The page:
For 3 years, it ran in the Greeley Tribune. Since then, it has run in various subsidiaries of the Douglas County News Press. I still have most of my columns in digital format.
For many years, I only gave myself one rule: try to work the word "library" into every piece. My intent was to think in public about just what librarianship means at the end of the 20th century and beginning of the 21st.
There have been many advantages for me. I found that putting library plans out in front of the public, and getting feedback about them, helped me make better decisions. Sometimes, I found that it was very difficult for me to describe those plans or policies -- the kind of thing that makes me realize that they might not be good ideas after all. The weekly discipline of explaining my profession to the public keeps me more mindful, more honest. It also has provided steady visibility for the library and its issues.
December 18, 1996 - Christmas History and Call for Board Member
Whatever your religious background, you probably find something in the Christmas season that speaks to you. To the Druids (from whom we get the Christmas tree), it was the winter solstice -- the idea of the "evergreen," a life that sustained itself through the cold, but reveled in the seasons of the sun and the promise of warmth to come.
Even the occasionally crass excesses of "Christmas shopping" can claim lovely roots: the gifts of the Wise Men to the Holy Child. And who among us does not believe, when all the presents are wrapped or assembled, and he or she looks in on the sleeping little ones, that all children are holy, and deserve the best we can give them?
Or maybe you just like sending cards -- for many of us, it's the only time we have contact with our distant friends in a year. Christmas cards, incidentally, are fairly recent -- dating back to about 1843, designed by the artist John Calcott Horsley, then more widely produced and distributed by Charles Goodal & Sons of London in 1862.
Even Ayn Rand, an atheist, wrote, "The secular meaning of the Christmas holiday is wider than the tenets of any particular religion: it is good will toward men ... The charming aspect of Christmas is the fact that it expresses good will in a cheerful, happy, benevolent, non-sacrificial way. One says: "Merry Christmas" -- not "Weep and Repent."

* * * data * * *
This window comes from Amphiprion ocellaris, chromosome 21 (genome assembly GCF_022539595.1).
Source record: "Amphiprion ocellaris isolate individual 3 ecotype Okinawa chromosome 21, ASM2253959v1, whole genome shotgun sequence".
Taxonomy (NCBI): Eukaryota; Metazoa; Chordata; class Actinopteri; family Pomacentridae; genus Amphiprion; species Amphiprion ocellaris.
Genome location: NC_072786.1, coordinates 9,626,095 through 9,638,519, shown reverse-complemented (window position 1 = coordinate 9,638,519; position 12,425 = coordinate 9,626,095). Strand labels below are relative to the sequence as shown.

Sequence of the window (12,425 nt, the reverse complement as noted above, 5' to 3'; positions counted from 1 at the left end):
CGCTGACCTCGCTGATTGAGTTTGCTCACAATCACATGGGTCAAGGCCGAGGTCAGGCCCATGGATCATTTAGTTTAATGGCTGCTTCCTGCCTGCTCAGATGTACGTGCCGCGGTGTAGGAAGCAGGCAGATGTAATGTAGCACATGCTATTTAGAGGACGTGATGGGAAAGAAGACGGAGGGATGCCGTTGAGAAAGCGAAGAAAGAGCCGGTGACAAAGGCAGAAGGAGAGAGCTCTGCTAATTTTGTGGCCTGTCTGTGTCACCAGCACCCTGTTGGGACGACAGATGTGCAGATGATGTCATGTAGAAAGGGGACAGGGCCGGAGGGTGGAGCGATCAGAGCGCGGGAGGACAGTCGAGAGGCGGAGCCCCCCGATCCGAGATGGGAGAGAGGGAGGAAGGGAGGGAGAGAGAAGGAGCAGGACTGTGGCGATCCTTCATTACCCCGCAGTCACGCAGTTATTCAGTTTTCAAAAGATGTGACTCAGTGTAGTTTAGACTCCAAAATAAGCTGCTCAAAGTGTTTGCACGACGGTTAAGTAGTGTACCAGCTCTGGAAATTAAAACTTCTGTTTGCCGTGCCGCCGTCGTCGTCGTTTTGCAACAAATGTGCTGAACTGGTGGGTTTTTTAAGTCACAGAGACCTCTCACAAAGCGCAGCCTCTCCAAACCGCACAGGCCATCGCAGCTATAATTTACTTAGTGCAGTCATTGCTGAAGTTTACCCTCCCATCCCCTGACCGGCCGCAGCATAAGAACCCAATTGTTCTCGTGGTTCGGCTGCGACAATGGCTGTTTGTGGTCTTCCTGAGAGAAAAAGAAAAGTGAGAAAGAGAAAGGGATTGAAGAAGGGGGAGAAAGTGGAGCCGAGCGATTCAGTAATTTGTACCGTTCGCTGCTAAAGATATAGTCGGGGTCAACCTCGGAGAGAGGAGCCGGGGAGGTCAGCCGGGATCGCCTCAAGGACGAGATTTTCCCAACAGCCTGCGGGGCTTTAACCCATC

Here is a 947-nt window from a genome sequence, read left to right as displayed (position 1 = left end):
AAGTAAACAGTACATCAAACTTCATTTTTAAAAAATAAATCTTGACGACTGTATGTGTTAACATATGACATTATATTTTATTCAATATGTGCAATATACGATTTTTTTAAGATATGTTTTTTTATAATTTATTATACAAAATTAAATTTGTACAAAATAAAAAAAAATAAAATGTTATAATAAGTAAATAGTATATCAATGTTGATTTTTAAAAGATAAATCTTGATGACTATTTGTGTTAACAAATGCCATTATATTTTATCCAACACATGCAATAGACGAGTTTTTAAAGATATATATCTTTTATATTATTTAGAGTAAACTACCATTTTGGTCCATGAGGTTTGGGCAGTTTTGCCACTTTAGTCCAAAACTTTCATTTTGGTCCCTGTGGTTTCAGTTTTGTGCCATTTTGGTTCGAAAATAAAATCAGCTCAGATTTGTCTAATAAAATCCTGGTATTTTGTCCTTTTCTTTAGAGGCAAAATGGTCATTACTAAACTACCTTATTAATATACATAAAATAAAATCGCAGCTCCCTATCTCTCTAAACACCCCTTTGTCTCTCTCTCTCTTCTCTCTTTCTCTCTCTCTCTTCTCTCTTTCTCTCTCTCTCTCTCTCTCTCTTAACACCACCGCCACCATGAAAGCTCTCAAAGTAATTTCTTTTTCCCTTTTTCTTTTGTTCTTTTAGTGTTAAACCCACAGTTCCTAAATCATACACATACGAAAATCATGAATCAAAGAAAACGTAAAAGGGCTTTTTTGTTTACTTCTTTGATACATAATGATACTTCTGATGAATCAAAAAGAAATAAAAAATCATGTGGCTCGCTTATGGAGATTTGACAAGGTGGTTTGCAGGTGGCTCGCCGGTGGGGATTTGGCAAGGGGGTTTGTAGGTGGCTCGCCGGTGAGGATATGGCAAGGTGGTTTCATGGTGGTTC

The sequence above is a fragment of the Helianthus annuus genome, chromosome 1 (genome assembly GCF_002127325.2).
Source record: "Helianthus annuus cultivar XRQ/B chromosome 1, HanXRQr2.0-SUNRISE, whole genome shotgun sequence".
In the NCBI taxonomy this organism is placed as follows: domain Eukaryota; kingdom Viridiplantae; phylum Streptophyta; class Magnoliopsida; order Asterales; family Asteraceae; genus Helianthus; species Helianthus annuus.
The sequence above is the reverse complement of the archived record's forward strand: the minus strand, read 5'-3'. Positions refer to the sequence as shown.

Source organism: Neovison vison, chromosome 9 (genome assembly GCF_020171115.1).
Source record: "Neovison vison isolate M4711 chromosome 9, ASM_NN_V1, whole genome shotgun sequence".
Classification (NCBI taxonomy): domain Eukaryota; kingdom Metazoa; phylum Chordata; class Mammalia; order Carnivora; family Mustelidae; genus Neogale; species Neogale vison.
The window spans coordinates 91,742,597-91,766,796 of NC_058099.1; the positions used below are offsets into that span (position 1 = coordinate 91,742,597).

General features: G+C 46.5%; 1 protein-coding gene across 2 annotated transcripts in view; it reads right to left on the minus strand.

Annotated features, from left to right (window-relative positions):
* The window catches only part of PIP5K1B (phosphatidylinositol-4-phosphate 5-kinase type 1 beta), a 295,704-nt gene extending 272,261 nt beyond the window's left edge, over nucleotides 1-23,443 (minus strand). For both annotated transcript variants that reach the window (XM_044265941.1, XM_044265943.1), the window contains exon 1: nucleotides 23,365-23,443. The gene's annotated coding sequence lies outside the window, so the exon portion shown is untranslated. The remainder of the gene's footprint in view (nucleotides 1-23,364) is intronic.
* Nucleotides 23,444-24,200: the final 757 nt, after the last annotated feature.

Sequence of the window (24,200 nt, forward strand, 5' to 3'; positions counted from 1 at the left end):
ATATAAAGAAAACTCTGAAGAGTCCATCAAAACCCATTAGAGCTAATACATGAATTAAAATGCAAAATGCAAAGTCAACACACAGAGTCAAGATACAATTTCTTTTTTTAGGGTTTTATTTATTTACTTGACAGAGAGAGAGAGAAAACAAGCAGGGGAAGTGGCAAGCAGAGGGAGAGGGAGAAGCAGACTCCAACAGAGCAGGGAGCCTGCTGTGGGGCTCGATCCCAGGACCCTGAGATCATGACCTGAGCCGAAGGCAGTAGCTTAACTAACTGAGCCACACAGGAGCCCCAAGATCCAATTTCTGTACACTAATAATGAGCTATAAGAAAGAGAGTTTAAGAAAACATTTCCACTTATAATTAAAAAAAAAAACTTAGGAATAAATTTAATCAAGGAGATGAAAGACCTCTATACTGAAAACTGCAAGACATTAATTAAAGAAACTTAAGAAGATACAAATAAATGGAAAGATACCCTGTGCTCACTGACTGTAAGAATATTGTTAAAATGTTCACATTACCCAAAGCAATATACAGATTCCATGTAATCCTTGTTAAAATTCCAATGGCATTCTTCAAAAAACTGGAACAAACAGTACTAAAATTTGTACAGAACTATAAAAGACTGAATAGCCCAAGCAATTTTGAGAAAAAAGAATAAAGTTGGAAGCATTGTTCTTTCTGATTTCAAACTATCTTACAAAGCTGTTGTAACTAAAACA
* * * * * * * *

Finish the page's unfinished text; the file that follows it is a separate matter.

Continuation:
As usual, the library will be closed on Christmas Day to give our families time to be together. We will also close the library a little early on Christmas Eve (5 p.m.).
But when we open back up on Thursday, December 26, we would very much like to see you and YOUR families. As I have written before, a library card is the gift that keeps on giving, no matter how old you are. The gift of reading unwraps treasure after treasure.
Remember the library in your holiday season -- as a place where you can find respite from the fast-paced life of malls, a place where you can sit down and escape to worlds limited only by your imagination.
The Board of Trustees of the Douglas Public Library District has an opening. The successful appointee will serve out the term of Tom McKenzie, a former Board president. It expires on January 1, 1999.
The all-volunteer Board meets on the third Thursday of each month at 7 p.m. Most Board meetings last between one and two hours -- although various committees (Building and Grounds, Finance, Long Range Planning, Personnel, Policies, etc.) may meet more frequently as necessary.
Under Colorado law, the Board is responsible for the approval and oversight of the budget, for the adoption of library policies for the library, and for the hiring and evaluation of the library director. More basically, it sets the overall direction of the library.
If you would be interested in applying for an interview, address a brief letter detailing your interest and experience to Maren Francis, c/o Douglas Public Library District, 961 S. Plum Creek Blvd, Castle Rock CO 80104. Please have your letter to us by January 6, 1997.
What's on the Board's plate these days? From my perspective, there are three main trends: 1) The library is looking forward to some significant capital expansion during the next five years,particularly in the northeast quadrant of the county. 2) We are investing in new information technologies. 3) The library continues to grow from a relatively smallish rural library to an increasingly urban library -- and one of the busiest in the state. (Thus it might be useful for the Board to have someone with leadership experience in larger organizations.)
After the Board reviews the qualifications of the candidates, it will make a recommendation for appointment to the final appointing authority: the Douglas County Commissioners. At present, we have two library representatives from each of the Commissioner districts, so the position is open to anyone from the entire county.
If you have applied for such a position in the past and are still interested, just give me a call at 688-8752 and I'll see that your name is added to the list of new applicants.